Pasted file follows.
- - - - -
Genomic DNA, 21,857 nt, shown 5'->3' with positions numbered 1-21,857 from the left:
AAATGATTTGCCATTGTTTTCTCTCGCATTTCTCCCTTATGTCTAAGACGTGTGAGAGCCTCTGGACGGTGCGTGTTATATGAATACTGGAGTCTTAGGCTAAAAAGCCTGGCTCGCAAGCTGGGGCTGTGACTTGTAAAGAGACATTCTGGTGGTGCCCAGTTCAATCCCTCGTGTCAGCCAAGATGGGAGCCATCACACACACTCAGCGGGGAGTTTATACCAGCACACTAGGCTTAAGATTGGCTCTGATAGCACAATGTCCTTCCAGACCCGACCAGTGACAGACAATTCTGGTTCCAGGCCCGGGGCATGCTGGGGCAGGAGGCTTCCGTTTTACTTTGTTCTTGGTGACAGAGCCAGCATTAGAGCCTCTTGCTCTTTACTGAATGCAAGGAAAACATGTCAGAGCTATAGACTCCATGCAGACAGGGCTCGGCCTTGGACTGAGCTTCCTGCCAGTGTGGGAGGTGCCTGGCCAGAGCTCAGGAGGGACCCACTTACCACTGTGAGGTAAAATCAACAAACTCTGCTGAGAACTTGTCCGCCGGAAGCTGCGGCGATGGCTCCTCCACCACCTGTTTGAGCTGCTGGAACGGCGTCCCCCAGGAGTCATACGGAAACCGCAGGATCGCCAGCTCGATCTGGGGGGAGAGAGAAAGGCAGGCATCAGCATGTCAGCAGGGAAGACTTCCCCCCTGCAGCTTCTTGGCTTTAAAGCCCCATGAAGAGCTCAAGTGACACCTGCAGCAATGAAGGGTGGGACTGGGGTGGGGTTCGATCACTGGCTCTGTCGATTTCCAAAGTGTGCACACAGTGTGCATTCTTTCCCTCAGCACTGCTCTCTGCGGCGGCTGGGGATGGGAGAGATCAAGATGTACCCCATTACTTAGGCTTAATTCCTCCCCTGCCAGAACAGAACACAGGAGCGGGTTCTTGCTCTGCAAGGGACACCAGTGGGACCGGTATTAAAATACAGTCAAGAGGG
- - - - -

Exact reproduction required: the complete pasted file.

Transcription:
Genomic DNA, 21,857 nt, shown 5'->3' with positions numbered 1-21,857 from the left:
AAATGATTTGCCATTGTTTTCTCTCGCATTTCTCCCTTATGTCTAAGACGTGTGAGAGCCTCTGGACGGTGCGTGTTATATGAATACTGGAGTCTTAGGCTAAAAAGCCTGGCTCGCAAGCTGGGGCTGTGACTTGTAAAGAGACATTCTGGTGGTGCCCAGTTCAATCCCTCGTGTCAGCCAAGATGGGAGCCATCACACACACTCAGCGGGGAGTTTATACCAGCACACTAGGCTTAAGATTGGCTCTGATAGCACAATGTCCTTCCAGACCCGACCAGTGACAGACAATTCTGGTTCCAGGCCCGGGGCATGCTGGGGCAGGAGGCTTCCGTTTTACTTTGTTCTTGGTGACAGAGCCAGCATTAGAGCCTCTTGCTCTTTACTGAATGCAAGGAAAACATGTCAGAGCTATAGACTCCATGCAGACAGGGCTCGGCCTTGGACTGAGCTTCCTGCCAGTGTGGGAGGTGCCTGGCCAGAGCTCAGGAGGGACCCACTTACCACTGTGAGGTAAAATCAACAAACTCTGCTGAGAACTTGTCCGCCGGAAGCTGCGGCGATGGCTCCTCCACCACCTGTTTGAGCTGCTGGAACGGCGTCCCCCAGGAGTCATACGGAAACCGCAGGATCGCCAGCTCGATCTGGGGGGAGAGAGAAAGGCAGGCATCAGCATGTCAGCAGGGAAGACTTCCCCCCTGCAGCTTCTTGGCTTTAAAGCCCCATGAAGAGCTCAAGTGACACCTGCAGCAATGAAGGGTGGGACTGGGGTGGGGTTCGATCACTGGCTCTGTCGATTTCCAAAGTGTGCACACAGTGTGCATTCTTTCCCTCAGCACTGCTCTCTGCGGCGGCTGGGGATGGGAGAGATCAAGATGTACCCCATTACTTAGGCTTAATTCCTCCCCTGCCAGAACAGAACACAGGAGCGGGTTCTTGCTCTGCAAGGGACACCAGTGGGACCGGTATTAAAATACAGTCAAGAGGG